Flow aids are systems that aid in the movement of materials in various systems. You'll commonly find them in conveyors or continuous flow processes. This post discusses the three main types of flow aids, as well as their applications. Read on for more.
Chemical Flow Aids
Various chemicals are useful flow aids and help in altering the flow of bulk materials. Such additives function by guarding the host particles against bonding together through surface coating particles. They are mostly in powder forms, including stearates or phosphates, and their effectiveness can be determined by running a strength test on lab samples.
Some considerations when using chemical flow aids are the compatibility with the material and processes involved. Besides, the additives and additional equipment costs required for the mixing process is of great importance. However, chemical flow aids should be your last resort when fixing flow problems.
Mechanical Flow Aids
Most industrial methods use flow aids to achieve straight-laced material flow. They work through the application of physical force — generated by mechanical vibrations — to the bin equipment. Consequently, vibrators exert constant pressure on containing materials via the equipment's walls. You can often find them mounted on a silo's hopper section or transfer chute walls.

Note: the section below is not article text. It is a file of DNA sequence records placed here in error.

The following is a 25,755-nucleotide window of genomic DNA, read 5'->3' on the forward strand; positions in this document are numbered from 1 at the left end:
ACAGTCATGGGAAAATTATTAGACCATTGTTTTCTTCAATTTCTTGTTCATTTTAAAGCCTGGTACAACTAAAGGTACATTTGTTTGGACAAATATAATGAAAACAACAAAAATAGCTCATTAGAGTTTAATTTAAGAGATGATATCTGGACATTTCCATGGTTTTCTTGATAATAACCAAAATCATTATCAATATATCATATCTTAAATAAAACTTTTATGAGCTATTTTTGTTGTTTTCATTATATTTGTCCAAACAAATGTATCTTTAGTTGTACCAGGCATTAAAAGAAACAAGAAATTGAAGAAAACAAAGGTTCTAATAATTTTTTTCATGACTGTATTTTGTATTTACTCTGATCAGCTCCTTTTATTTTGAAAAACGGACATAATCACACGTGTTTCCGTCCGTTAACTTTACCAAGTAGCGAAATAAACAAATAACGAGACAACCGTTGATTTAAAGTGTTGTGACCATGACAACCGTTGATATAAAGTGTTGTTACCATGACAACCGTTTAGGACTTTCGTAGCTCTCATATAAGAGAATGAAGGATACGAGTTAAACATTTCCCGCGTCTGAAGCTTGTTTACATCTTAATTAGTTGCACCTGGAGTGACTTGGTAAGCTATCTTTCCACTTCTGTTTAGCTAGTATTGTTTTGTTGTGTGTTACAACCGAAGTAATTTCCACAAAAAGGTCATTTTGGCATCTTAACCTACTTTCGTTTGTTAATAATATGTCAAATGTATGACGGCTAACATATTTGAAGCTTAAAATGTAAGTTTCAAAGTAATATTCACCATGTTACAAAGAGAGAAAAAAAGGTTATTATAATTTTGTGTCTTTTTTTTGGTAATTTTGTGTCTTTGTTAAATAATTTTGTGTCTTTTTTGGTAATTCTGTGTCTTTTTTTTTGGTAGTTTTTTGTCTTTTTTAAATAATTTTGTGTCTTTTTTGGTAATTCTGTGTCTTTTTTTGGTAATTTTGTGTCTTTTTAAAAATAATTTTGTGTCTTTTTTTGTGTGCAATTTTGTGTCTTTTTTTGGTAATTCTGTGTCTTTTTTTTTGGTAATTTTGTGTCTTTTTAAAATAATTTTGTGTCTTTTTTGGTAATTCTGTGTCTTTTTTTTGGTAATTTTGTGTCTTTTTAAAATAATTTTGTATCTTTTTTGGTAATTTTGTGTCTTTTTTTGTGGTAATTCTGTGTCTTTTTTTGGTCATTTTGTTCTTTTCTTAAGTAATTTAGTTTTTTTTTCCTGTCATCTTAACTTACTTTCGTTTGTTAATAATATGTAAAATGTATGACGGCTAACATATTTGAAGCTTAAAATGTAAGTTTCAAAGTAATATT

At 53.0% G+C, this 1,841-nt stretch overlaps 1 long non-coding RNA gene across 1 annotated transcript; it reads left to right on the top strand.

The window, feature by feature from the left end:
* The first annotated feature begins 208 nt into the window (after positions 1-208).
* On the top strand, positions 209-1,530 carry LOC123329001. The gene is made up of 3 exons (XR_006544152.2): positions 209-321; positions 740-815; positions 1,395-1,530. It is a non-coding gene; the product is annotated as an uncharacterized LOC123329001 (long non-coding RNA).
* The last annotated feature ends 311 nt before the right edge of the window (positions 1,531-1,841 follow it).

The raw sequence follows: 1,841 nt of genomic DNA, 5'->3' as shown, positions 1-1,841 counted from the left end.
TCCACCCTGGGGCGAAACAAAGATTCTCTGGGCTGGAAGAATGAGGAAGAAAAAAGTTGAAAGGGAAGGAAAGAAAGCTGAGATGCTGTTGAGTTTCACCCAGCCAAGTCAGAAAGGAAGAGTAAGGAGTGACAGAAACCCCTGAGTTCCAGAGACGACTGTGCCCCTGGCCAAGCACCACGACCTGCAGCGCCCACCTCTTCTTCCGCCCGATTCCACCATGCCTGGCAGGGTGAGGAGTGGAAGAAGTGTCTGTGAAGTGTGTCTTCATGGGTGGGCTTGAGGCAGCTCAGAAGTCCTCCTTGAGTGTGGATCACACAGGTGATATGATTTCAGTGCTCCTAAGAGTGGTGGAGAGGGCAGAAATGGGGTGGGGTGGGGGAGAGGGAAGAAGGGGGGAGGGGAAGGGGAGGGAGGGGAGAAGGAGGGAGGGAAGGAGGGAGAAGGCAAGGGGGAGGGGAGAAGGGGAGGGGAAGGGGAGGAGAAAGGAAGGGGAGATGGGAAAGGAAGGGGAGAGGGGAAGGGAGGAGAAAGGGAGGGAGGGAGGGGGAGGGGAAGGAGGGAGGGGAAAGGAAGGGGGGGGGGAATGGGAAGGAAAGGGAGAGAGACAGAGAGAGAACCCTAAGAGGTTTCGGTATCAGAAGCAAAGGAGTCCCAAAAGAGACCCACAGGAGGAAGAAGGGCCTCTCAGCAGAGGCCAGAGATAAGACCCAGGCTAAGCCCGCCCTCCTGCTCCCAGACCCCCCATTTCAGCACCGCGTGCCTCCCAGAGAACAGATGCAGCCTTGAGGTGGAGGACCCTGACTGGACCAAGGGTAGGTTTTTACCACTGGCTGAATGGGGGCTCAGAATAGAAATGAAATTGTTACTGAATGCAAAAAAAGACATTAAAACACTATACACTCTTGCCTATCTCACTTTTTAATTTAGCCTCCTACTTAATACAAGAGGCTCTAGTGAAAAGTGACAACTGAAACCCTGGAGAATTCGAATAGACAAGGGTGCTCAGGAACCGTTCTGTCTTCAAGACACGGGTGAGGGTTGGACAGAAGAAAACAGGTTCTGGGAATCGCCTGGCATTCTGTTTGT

In some situations, mechanical flow aids help revive flow in a plugged silo but most of the time are less helpful and can even worsen the flow issue. Moreover, vibrating dischargers can overwhelm various flow problems. But before using them, you must have a clear perception of the flow pattern and materials used to achieve the desired results. If the discharger isn't enough to conquer ratholing, flow inconsistency intricacies may occur.
Pneumatic Flow Aids
These types of flow aids have air cannons that work by releasing high-velocity air into the silo. Besides the position, the number of air cannons and size you'll need will generally depend on the material and size of the silo, as well as the cohesive strength of the material.
The correct installation and pneumatic flow aid's use can assist in boosting the efficient flow of materials. However, there are some cases where you'll need to redesign or replace the original equipment as well. It may be challenging to find out if there is any deficiency in the flow aids' setups. As a result, you may end up installing more canons than necessary on one bin. As such, you can end up with losses trying to achieve a decent flow.
Proper installation and use of pneumatic flow aids help spur efficient material flow. But there are certain instances where you need to redesign or replace existing equipment too. It can be challenging to determine whether flow aids are deficient in various setups, and you may end up installing too many air cannons on a single bin. Hence, this is not an economical and efficient way to achieve decent flow.
For more information, contact a flow aid supplier.